Critical Voices 3 - Themes
Utopias and dystopias
Art in a time of conflict and change:
- How do artists respond to the post-September
11 world order, with its increasing division between East and West?
How have artists in the Balkans, the Middle East and Iraq absorbed
experiences of war and destruction into their work? Does the current
dystopian trend in literature, especially in children’s fiction,
reflect an underlying unease about the future, in reaction to threats
to peace and stability?
- Can – and should - art function as a bridge
across the widening gulf between the Islamic world and secular Western
Europe? Between fundamentalist Christians and liberal humanists? How
do different ethnic and religious groups within the same society forge
connections through the arts? How can artists borrow and learn from
other cultures without engaging in cultural tourism or forms of neo-colonialism?
- How do art and literature reflect the defining feature of our age:
rootlessness and migration? When people have deep connections with, and
disconnections from, more than one place, do they have different expectations
of artistic and creative expression? Does this experience of multiple
belonging and unbelonging affect the way artists make work?
Re-engaging art and politics:
- Has art with a political impetus been marginalized? If so, how has
that happened? Does the arts world (including critics) define politics
and political art too narrowly, e.g., in terms of ideology? Why has the
great flowering of artistic work and art writing responding to AIDS in
the US not been replicated in relation to other issues, such as first
world/third world exploitation, social and economic inequality, environmental
destruction and natural disasters caused by global warming?
Censorship and artistic freedom:
- With increasing pressure from lobbying groups,
both religious and secular, in Britain and the US - e.g. the
curtailing of the play, Behzti,
by the British Sikh playwright Gurpreet Sikh Bhatti at the Birmingham
Rep Theatre and the campaign by Christian groups against the BBC’s
broadcast of Gerry Springer: the Opera – how can artistic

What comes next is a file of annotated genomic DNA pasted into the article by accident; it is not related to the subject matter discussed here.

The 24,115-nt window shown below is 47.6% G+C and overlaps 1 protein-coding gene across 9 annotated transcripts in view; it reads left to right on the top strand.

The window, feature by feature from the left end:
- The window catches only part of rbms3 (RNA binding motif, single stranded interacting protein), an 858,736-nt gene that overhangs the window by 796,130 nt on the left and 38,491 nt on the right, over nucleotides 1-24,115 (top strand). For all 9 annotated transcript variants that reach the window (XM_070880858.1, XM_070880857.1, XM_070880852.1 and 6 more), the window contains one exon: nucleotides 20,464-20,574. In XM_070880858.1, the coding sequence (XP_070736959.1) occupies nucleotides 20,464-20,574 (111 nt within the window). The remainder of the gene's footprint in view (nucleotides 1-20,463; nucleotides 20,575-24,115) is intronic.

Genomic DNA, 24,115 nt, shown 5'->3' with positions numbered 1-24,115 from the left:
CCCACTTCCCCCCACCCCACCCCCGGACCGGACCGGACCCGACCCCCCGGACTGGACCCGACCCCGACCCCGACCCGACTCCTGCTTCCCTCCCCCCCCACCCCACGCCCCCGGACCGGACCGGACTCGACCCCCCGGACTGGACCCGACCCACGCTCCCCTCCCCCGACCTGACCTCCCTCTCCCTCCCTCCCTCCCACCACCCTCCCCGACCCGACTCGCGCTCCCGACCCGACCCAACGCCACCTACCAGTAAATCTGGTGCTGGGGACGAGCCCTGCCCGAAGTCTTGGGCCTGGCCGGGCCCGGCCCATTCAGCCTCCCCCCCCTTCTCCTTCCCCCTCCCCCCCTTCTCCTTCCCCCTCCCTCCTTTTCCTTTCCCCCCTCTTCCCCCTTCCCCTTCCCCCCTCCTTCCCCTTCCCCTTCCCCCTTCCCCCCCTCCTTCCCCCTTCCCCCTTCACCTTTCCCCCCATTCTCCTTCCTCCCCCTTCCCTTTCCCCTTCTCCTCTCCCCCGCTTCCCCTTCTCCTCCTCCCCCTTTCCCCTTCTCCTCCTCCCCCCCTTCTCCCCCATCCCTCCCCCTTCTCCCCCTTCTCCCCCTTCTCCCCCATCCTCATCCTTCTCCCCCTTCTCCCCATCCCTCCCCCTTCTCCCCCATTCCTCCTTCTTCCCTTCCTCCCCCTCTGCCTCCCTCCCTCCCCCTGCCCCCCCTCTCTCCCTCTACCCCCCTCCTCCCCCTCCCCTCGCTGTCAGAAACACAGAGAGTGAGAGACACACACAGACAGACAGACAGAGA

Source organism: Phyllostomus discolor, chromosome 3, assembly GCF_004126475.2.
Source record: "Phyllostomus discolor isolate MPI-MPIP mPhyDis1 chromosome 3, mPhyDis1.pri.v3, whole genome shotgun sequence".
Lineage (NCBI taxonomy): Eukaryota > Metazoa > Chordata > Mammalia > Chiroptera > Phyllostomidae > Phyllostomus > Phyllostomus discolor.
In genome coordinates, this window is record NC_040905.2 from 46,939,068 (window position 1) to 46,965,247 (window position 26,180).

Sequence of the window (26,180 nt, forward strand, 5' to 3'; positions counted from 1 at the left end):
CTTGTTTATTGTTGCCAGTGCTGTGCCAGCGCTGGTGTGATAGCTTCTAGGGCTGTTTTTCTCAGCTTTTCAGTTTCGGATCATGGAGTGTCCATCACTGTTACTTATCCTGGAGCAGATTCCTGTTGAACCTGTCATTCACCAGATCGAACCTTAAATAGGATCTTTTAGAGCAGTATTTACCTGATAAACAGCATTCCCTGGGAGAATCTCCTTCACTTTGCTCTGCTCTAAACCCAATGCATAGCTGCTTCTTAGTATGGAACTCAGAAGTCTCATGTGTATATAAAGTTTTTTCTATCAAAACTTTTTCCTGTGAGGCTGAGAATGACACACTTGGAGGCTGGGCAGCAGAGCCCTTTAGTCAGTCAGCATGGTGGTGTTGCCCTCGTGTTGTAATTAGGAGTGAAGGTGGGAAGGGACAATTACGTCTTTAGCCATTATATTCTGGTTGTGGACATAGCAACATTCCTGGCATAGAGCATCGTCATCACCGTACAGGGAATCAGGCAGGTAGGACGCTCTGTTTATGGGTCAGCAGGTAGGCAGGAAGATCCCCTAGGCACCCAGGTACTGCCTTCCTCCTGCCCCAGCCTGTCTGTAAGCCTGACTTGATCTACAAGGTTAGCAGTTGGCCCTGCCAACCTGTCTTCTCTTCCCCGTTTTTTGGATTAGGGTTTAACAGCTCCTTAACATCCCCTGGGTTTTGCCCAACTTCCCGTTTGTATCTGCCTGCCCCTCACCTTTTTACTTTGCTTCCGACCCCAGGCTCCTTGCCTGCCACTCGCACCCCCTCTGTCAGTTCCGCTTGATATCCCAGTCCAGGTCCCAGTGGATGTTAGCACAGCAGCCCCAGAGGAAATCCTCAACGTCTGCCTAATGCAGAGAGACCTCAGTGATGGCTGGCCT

expression be defended against pressure groups? If our societies become
less tolerant, are the arts at risk? What can artists here learn from
the experiences of artists and writers who have survived repression in
other parts of the world?
- In the face of multi-cultural and gender sensitivities
can artistic expression withstand the pervasive influence of political
corporate sponsorship of the arts play a part in the silencing of radical
- or even mildly dissenting - voices?
Re-claiming common ground/public space:
- As market forces rather than state-led planning
initiatives dominate urban development, creating fragmented ‘post-cities’ (David
Adjaye), do architects still aspire to serve the common interest? Or
are they serving an enlightened private stratum of society? As, increasingly,
artists and architects collaborate on projects, what are the new possibilities
for imaginative public buildings?
- Is the growing interest in architectural forms among visual artists
a vapid fad, or does it express a desire to emerge from the gallery space
and engage further with the public domain, or to explore the relationship
of visual and spatial perceptions to conceptual abstractions?
- Will the accelerating development of new media, e.g. the intersection
of software, cinema and digital architecture, become a means of narrowing
the abyss between high culture and mass culture? Could the new cultural
space opened up by the Web become an interactive middle ground, or does
it serve to heighten the growing privatisation of cultural experience?
Art and the therapeutic tendency:
- Does the growth of interest in art as self-expression and self-fulfilment
for all challenge ideas of the special place and gifts of the artist
and the autonomy of the work of art - traditional notions of artistic
inspiration and genius? When does personal growth and creative exploration
become art? Who is the artist? Does art offer a secular spirituality